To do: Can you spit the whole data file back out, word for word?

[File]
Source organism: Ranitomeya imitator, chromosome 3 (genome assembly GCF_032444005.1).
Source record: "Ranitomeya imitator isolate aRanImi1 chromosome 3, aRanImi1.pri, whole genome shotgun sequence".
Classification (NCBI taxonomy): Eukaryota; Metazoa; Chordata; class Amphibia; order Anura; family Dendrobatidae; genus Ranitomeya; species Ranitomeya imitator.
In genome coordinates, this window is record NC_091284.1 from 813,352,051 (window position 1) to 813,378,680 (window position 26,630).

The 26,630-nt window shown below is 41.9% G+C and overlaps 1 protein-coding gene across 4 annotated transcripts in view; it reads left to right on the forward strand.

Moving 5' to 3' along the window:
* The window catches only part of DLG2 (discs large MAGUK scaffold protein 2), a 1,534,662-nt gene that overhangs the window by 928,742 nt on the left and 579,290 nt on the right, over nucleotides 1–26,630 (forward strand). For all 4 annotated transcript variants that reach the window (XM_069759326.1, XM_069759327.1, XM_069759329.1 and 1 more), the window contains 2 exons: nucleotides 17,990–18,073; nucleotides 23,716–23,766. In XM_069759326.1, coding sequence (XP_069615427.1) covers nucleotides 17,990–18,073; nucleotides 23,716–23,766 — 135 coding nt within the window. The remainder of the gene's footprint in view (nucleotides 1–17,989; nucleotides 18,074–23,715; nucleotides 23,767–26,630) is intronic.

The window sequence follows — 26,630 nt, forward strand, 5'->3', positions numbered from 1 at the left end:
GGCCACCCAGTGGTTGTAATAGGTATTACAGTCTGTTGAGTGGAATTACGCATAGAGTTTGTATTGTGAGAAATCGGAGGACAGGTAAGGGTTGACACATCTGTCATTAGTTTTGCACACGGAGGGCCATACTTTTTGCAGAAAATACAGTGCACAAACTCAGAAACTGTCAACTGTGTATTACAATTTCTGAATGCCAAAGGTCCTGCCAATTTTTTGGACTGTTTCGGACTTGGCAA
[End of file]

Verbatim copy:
Source organism: Ranitomeya imitator, chromosome 3 (genome assembly GCF_032444005.1).
Source record: "Ranitomeya imitator isolate aRanImi1 chromosome 3, aRanImi1.pri, whole genome shotgun sequence".
Classification (NCBI taxonomy): Eukaryota; Metazoa; Chordata; class Amphibia; order Anura; family Dendrobatidae; genus Ranitomeya; species Ranitomeya imitator.
In genome coordinates, this window is record NC_091284.1 from 813,352,051 (window position 1) to 813,378,680 (window position 26,630).

The 26,630-nt window shown below is 41.9% G+C and overlaps 1 protein-coding gene across 4 annotated transcripts in view; it reads left to right on the forward strand.

Moving 5' to 3' along the window:
* The window catches only part of DLG2 (discs large MAGUK scaffold protein 2), a 1,534,662-nt gene that overhangs the window by 928,742 nt on the left and 579,290 nt on the right, over nucleotides 1–26,630 (forward strand). For all 4 annotated transcript variants that reach the window (XM_069759326.1, XM_069759327.1, XM_069759329.1 and 1 more), the window contains 2 exons: nucleotides 17,990–18,073; nucleotides 23,716–23,766. In XM_069759326.1, coding sequence (XP_069615427.1) covers nucleotides 17,990–18,073; nucleotides 23,716–23,766 — 135 coding nt within the window. The remainder of the gene's footprint in view (nucleotides 1–17,989; nucleotides 18,074–23,715; nucleotides 23,767–26,630) is intronic.

The window sequence follows — 26,630 nt, forward strand, 5'->3', positions numbered from 1 at the left end:
GGCCACCCAGTGGTTGTAATAGGTATTACAGTCTGTTGAGTGGAATTACGCATAGAGTTTGTATTGTGAGAAATCGGAGGACAGGTAAGGGTTGACACATCTGTCATTAGTTTTGCACACGGAGGGCCATACTTTTTGCAGAAAATACAGTGCACAAACTCAGAAACTGTCAACTGTGTATTACAATTTCTGAATGCCAAAGGTCCTGCCAATTTTTTGGACTGTTTCGGACTTGGCAA